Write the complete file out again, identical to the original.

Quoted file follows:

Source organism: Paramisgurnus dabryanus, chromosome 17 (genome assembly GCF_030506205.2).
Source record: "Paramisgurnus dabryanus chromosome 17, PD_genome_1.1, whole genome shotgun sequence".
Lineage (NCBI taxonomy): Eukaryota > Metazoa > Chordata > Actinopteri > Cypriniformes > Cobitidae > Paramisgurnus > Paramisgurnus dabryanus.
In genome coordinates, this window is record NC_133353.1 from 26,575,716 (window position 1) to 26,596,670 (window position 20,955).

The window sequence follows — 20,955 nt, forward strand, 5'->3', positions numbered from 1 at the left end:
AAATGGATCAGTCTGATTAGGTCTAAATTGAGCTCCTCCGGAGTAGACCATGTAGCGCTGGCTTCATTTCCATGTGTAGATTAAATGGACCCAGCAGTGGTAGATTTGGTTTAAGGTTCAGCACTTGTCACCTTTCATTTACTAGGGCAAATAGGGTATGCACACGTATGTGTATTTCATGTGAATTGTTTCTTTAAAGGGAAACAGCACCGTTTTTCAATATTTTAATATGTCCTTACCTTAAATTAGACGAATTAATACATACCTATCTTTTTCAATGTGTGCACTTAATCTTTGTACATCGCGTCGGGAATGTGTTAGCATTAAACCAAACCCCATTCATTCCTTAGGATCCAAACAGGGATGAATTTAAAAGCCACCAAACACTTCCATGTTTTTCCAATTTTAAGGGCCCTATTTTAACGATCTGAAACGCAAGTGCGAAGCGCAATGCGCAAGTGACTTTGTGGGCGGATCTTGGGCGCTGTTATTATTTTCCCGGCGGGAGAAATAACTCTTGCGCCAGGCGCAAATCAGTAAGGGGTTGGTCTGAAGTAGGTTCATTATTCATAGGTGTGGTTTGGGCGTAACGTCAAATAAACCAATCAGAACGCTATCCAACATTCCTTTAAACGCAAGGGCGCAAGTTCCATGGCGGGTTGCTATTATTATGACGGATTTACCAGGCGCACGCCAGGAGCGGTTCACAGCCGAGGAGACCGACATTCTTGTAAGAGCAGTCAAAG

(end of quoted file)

Source organism: Paramisgurnus dabryanus, chromosome 17 (genome assembly GCF_030506205.2).
Source record: "Paramisgurnus dabryanus chromosome 17, PD_genome_1.1, whole genome shotgun sequence".
Lineage (NCBI taxonomy): Eukaryota > Metazoa > Chordata > Actinopteri > Cypriniformes > Cobitidae > Paramisgurnus > Paramisgurnus dabryanus.
In genome coordinates, this window is record NC_133353.1 from 26,575,716 (window position 1) to 26,596,670 (window position 20,955).

The window sequence follows — 20,955 nt, forward strand, 5'->3', positions numbered from 1 at the left end:
AAATGGATCAGTCTGATTAGGTCTAAATTGAGCTCCTCCGGAGTAGACCATGTAGCGCTGGCTTCATTTCCATGTGTAGATTAAATGGACCCAGCAGTGGTAGATTTGGTTTAAGGTTCAGCACTTGTCACCTTTCATTTACTAGGGCAAATAGGGTATGCACACGTATGTGTATTTCATGTGAATTGTTTCTTTAAAGGGAAACAGCACCGTTTTTCAATATTTTAATATGTCCTTACCTTAAATTAGACGAATTAATACATACCTATCTTTTTCAATGTGTGCACTTAATCTTTGTACATCGCGTCGGGAATGTGTTAGCATTAAACCAAACCCCATTCATTCCTTAGGATCCAAACAGGGATGAATTTAAAAGCCACCAAACACTTCCATGTTTTTCCAATTTTAAGGGCCCTATTTTAACGATCTGAAACGCAAGTGCGAAGCGCAATGCGCAAGTGACTTTGTGGGCGGATCTTGGGCGCTGTTATTATTTTCCCGGCGGGAGAAATAACTCTTGCGCCAGGCGCAAATCAGTAAGGGGTTGGTCTGAAGTAGGTTCATTATTCATAGGTGTGGTTTGGGCGTAACGTCAAATAAACCAATCAGAACGCTATCCAACATTCCTTTAAACGCAAGGGCGCAAGTTCCATGGCGGGTTGCTATTATTATGACGGATTTACCAGGCGCACGCCAGGAGCGGTTCACAGCCGAGGAGACCGACATTCTTGTAAGAGCAGTCAAAG